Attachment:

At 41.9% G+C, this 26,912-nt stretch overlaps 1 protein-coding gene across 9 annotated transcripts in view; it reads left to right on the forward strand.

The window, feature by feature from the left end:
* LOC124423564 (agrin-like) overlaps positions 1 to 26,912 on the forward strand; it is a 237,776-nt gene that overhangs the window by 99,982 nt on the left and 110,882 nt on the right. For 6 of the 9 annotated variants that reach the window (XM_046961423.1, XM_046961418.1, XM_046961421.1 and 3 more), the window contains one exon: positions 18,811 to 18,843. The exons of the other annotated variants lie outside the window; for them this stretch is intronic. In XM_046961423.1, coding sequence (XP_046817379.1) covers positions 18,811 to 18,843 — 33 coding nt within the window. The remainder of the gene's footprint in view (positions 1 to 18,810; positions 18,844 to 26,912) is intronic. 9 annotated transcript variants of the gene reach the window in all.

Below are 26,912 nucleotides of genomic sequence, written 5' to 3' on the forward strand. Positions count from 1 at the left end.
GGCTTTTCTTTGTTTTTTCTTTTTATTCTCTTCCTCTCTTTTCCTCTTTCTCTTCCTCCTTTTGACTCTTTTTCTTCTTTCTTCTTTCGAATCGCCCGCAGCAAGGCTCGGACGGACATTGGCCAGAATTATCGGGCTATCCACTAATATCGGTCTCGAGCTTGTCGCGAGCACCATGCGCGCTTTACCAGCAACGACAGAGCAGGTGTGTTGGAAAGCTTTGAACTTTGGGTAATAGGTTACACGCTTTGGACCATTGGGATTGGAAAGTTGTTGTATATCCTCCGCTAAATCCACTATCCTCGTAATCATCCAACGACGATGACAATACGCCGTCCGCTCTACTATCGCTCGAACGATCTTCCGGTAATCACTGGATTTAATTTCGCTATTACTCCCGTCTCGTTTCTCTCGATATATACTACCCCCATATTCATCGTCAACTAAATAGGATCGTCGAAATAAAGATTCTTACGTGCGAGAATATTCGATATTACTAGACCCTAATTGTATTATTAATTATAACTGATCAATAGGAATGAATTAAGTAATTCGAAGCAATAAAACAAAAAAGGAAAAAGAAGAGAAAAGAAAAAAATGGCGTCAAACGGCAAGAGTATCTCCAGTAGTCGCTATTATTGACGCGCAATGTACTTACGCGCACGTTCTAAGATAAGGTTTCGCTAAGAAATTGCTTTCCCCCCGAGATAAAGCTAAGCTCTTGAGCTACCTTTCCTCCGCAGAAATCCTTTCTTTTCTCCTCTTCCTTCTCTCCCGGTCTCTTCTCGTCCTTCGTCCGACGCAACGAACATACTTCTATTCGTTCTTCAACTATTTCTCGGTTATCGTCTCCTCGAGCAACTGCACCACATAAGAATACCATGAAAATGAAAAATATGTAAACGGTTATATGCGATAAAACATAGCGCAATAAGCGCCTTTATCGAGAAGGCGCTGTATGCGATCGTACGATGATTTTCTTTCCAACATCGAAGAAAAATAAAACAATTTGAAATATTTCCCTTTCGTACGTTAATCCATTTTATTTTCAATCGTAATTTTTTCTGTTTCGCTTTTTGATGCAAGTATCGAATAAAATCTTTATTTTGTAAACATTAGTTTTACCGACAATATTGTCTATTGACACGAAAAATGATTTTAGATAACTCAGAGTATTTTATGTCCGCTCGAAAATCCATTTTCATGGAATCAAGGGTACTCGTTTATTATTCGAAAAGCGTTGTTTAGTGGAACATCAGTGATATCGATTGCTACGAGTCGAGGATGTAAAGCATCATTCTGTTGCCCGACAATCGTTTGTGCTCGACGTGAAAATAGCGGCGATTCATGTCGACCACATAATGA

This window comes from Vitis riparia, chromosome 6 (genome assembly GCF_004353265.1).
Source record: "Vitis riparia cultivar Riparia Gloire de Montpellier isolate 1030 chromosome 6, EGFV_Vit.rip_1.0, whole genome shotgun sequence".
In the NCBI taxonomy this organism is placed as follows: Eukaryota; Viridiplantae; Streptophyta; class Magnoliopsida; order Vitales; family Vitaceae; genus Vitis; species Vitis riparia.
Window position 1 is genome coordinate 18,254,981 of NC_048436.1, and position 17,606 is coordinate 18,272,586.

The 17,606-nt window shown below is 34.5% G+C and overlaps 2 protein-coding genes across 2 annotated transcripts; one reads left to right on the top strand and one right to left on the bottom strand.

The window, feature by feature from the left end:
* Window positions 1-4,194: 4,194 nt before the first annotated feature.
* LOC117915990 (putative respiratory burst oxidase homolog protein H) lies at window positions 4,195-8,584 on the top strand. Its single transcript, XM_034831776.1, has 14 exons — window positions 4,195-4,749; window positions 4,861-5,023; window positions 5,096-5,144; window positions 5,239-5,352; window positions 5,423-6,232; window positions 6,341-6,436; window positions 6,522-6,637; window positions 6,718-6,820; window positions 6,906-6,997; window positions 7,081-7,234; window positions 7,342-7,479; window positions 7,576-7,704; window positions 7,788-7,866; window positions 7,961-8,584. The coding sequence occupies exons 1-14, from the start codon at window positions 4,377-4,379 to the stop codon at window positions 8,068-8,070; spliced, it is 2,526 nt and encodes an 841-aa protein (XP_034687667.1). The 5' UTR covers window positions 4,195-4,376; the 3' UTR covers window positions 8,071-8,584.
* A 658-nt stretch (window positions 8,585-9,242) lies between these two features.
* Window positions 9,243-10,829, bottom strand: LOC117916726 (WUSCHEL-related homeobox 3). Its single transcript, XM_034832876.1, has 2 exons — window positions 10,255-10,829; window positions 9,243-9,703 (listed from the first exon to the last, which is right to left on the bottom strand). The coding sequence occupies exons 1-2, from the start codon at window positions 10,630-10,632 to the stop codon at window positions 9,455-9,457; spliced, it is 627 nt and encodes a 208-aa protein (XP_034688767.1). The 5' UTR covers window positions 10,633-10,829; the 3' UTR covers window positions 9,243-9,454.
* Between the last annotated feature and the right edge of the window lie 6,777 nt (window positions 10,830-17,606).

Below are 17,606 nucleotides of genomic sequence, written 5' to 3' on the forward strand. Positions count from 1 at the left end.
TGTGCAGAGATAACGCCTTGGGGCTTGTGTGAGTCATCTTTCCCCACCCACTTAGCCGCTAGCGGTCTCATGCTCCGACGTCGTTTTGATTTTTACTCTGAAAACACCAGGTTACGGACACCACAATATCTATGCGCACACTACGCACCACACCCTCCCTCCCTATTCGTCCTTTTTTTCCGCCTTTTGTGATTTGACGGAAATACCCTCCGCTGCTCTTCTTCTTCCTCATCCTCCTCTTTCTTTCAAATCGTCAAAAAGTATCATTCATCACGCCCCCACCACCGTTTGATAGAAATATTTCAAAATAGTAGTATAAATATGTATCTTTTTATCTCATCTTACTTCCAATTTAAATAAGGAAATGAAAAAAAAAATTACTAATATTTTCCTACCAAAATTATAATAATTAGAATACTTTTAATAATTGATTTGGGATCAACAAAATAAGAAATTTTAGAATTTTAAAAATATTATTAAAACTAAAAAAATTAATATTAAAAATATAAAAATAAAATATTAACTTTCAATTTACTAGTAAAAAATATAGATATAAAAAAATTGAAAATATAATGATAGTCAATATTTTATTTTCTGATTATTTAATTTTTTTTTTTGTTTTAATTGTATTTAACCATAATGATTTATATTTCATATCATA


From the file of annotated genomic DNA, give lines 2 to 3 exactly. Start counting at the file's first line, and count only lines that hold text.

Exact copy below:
The window, feature by feature from the left end:
* LOC124423564 (agrin-like) overlaps positions 1 to 26,912 on the forward strand; it is a 237,776-nt gene that overhangs the window by 99,982 nt on the left and 110,882 nt on the right. For 6 of the 9 annotated variants that reach the window (XM_046961423.1, XM_046961418.1, XM_046961421.1 and 3 more), the window contains one exon: positions 18,811 to 18,843. The exons of the other annotated variants lie outside the window; for them this stretch is intronic. In XM_046961423.1, coding sequence (XP_046817379.1) covers positions 18,811 to 18,843 — 33 coding nt within the window. The remainder of the gene's footprint in view (positions 1 to 18,810; positions 18,844 to 26,912) is intronic. 9 annotated transcript variants of the gene reach the window in all.